This watch is part of the “Horological Machine” series, a set of handmade watches that look like a cross between something that belongs on a Jules Verne submarine and a piece of expensive chocolate. This latest piece is far thinner than the previous models and takes its cues from race cars. It features a case made of precious metals and titanium, a unique movement, and vertical dial configuration that shows the time inside two curved pieces of crystal.
Max Busser, the founder of MB&F, wrote that he always wanted to be a car designer and that the HM8 is the next best thing.
“It wouldn’t take much to scale HM8 up to car size, drop a 1,000+ horsepower motor under the sapphire crystal hood and put a set of slick racing tyres under the chassis,” he wrote. While this statement is a bit hyperbolic the HM8 does have roll bars.
Can-Am is short for the Canadian-American Challenge Cup that ran from 1966 to 1987. The race was where Bruce McLaren launched his first care and it allowed for unlimited engine sizes, aerodynamics, and supercharging. In short, it was an anything-goes technologically-focused race dedicated to pushing the envelope. Busser, for his part, tried to grab a little of the Can-Am cool and I think he succeeded. This piece is reminiscent of the HM5 but features an airier, lighter design that shows off the movement quite beautifully.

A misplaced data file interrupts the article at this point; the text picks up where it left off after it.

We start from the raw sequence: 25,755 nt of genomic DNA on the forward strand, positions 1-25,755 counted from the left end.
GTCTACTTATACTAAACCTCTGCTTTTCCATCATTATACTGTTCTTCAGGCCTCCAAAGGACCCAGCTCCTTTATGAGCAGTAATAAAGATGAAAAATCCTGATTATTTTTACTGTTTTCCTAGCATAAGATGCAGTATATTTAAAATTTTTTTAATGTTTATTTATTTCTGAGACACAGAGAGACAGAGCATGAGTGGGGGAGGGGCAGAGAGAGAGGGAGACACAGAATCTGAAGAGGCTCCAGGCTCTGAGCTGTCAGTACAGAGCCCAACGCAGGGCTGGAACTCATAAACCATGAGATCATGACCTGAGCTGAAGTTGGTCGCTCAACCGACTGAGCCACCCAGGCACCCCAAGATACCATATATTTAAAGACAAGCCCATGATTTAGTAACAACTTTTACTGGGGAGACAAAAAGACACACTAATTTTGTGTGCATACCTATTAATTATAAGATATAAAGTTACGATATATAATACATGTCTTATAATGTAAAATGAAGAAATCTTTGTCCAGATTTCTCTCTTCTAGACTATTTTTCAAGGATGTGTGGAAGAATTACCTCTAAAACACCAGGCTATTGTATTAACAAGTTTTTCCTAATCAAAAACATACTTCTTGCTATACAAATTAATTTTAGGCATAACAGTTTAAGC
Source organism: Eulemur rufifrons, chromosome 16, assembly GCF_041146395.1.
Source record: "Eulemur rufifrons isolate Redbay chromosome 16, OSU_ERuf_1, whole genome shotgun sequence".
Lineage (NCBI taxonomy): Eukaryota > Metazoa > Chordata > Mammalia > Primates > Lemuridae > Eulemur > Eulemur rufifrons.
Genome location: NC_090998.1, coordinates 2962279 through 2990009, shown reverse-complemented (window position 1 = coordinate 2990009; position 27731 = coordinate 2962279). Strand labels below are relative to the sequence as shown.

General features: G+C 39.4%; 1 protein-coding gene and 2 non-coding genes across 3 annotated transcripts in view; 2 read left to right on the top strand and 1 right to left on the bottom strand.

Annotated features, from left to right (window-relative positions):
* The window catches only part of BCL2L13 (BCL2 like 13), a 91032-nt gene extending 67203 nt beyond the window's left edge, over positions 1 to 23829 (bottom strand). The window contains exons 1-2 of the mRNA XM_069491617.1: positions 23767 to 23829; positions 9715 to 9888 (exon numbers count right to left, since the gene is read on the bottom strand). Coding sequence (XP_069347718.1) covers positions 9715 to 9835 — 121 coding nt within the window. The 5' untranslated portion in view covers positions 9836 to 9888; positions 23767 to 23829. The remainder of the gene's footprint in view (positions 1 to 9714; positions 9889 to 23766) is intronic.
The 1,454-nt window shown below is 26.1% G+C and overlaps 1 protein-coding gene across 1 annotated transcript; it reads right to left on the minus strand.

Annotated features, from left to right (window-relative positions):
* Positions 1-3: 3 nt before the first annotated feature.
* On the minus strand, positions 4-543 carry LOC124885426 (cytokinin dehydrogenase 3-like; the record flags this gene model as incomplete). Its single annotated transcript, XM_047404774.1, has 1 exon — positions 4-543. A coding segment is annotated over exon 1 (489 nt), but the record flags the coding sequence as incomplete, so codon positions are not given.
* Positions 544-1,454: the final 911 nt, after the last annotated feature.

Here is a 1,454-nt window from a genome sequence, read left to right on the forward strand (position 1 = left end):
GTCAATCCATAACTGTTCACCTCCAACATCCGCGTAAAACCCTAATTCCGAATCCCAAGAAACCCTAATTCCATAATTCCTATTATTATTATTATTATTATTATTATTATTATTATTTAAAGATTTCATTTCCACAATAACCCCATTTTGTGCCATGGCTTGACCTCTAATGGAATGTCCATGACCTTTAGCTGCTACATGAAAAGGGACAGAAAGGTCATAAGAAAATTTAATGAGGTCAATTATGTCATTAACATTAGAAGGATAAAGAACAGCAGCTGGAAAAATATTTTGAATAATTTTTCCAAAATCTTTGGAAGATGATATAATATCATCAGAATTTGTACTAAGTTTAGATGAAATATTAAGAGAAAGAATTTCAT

If you thought you could hit the mall today and pick one of these up then think again. The watch is limited to 20-30 pieces per year and will cost $82,000 in red or white gold. The piece runs a modified Girard-Perregaux movement that has been decorated and modified to fit the case and support the cool dial system. While I suspect most of us won’t have almost a hundred grand to splash out for one of these, it’s nice to know there are startup founders out there with solid exits who might be able to let us drool on one of these at the Creamery.